Mindfulness in a Hyper-Connected Culture by Sam Shapiro

Originally published in the Independent School Magazine, Summer 2015.

By Sam Shapiro

AT THE ATHENIAN SCHOOL (California), we’ve been asking ourselves a new and vital question: Given the hyperconnected and distracting culture in which we work and educate young people, how can we harness the benefits offered in such a technologized and high-octane world, and do it in a way that promotes and cultivates focus, compassion, efficiency, and well-being?  More bluntly, how do we avoid the opposite: adults and students who are harried, distracted, disconnected, too busy to care, and ultimately shallow as thinkers and citizens. The solutions to the challenge are, of course, myriad, but one were particularly excited about, and about which much momentum is gathering in our school, is mindfulness. Based on ancient contemplative traditions, this potent antidote to the stressors of modern lives is a simple yet challenging practice that offers a deep dive into your physical, mental, and emotional experience. Jon Kabat-Zinn, the most well-known pioneer of the secular mindfulness movement, defines it as “paying attention in a particular way, on purpose, in the present moment, and nonjudgmentally.”

In the last two decades, researchers have revealed numerous compelling values gleaned from mindfulness practices. So much so, in fact, that courses in mindfulness are now being offered around the country to very diverse audiences: mindfulness classes for hospital patients suffering from chronic pain; for employees of Google, Goldman Sachs, and ExxonMobil for inmates in juvenile halls; for worshipers at Synagogues and churches; for kids in Oakland, California, public schools; and now, for Athenians.


Why the enthusiasm? The demonstrated benefits of mindfulness continue to impress and inspire. Researchers at the University of Wisconsin recently discovered that people practicing mindfulness experience actual alterations in gene expression, allowing for stronger resistance to stress and increased resiliency. Other well-demonstrated positives include increased gray and white matter in practitioners’ brains, stronger immune system functioning, greater emotional stability and well-being, greater potency of focus, increased standardized test scores, and stronger capacity for and tendency to act compassionately when encountering others in distress. This last listed benefit that mindfulness practitioners act more compassionately — is especially noteworthy. A study by Professor David DeSteno, of Northeastern University, found that, when faced with what seemed to be a suffering patient in a medical office, the subjects who were engaged in an eight-week mindfulness training course did something remarkable. While only 16 percent of nonmeditators intervened to help the patient in pain, 50 percent of those involved in the mindfulness training program got up to help. This was especially impressive, because helping meant resisting the deleterious bystander effect and acting on their own when everyone else in the waiting room ignored the struggling patient.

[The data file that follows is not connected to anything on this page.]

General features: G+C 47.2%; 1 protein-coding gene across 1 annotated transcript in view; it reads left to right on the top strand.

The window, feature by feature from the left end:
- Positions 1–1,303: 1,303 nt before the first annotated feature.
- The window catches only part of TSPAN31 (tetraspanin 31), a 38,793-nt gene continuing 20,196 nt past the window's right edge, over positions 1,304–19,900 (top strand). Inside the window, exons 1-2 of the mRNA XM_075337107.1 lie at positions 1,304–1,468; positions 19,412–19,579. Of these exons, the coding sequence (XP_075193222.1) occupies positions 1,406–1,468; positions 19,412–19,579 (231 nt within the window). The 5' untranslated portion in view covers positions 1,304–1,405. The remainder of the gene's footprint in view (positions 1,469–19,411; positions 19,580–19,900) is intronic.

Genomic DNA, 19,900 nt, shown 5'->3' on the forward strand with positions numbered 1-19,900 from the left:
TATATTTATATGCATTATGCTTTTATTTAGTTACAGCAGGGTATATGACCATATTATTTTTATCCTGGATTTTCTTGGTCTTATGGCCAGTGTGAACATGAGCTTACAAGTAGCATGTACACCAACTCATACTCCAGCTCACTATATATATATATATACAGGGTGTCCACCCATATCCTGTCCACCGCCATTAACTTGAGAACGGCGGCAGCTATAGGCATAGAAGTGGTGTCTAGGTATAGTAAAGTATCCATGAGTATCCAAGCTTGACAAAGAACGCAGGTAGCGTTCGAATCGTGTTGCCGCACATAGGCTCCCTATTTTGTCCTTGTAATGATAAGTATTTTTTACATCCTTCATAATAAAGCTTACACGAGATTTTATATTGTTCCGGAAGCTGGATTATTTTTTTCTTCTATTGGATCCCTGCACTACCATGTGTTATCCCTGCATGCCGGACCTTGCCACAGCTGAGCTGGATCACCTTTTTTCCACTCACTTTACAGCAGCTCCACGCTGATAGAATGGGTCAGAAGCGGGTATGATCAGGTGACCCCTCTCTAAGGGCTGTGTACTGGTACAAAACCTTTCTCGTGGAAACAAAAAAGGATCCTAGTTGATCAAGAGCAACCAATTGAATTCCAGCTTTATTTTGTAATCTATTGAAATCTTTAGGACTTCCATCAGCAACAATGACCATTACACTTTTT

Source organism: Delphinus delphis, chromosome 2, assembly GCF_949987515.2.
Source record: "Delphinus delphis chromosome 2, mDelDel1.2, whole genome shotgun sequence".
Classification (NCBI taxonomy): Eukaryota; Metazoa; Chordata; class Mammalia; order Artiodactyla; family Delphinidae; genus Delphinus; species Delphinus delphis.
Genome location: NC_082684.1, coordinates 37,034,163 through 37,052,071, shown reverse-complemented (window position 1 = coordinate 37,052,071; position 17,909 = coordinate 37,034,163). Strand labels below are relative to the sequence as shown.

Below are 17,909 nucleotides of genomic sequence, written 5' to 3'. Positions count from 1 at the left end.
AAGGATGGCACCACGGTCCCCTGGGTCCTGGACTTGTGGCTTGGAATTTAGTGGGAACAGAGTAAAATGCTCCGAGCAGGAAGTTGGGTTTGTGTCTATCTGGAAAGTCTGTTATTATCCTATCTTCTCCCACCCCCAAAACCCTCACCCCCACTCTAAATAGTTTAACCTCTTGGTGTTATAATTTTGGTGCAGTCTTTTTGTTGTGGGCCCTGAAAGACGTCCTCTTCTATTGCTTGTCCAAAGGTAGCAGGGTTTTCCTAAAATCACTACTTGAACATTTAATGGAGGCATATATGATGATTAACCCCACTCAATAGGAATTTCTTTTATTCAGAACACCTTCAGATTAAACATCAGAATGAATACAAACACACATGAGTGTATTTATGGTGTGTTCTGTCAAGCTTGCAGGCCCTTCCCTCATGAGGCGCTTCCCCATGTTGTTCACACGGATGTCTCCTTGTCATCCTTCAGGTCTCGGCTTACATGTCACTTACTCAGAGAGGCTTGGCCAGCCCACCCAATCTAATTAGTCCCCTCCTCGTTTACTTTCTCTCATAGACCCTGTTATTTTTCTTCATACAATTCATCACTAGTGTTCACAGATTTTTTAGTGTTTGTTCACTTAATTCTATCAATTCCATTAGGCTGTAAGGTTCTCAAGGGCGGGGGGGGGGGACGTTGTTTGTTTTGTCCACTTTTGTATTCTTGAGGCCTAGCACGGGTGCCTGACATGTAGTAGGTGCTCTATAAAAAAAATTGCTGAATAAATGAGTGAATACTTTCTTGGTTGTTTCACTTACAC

We should pause and take this in: How many of us are in schools whose mission mentions the idea of developing caring, engaged citizens? While we know from recent research that activities like reading about characters through literature increases students’ tendencies to empathize with others, to feel their feelings, empathy isn’t enough. Brave compassionate action is a whole new level. It moves us beyond just emotionally comprehending others struggles to actually striving to alleviate the suffering itself. Our schools mission enjoins us to aim this high. Now we have a practice that we know fires up that noble aspiration to life.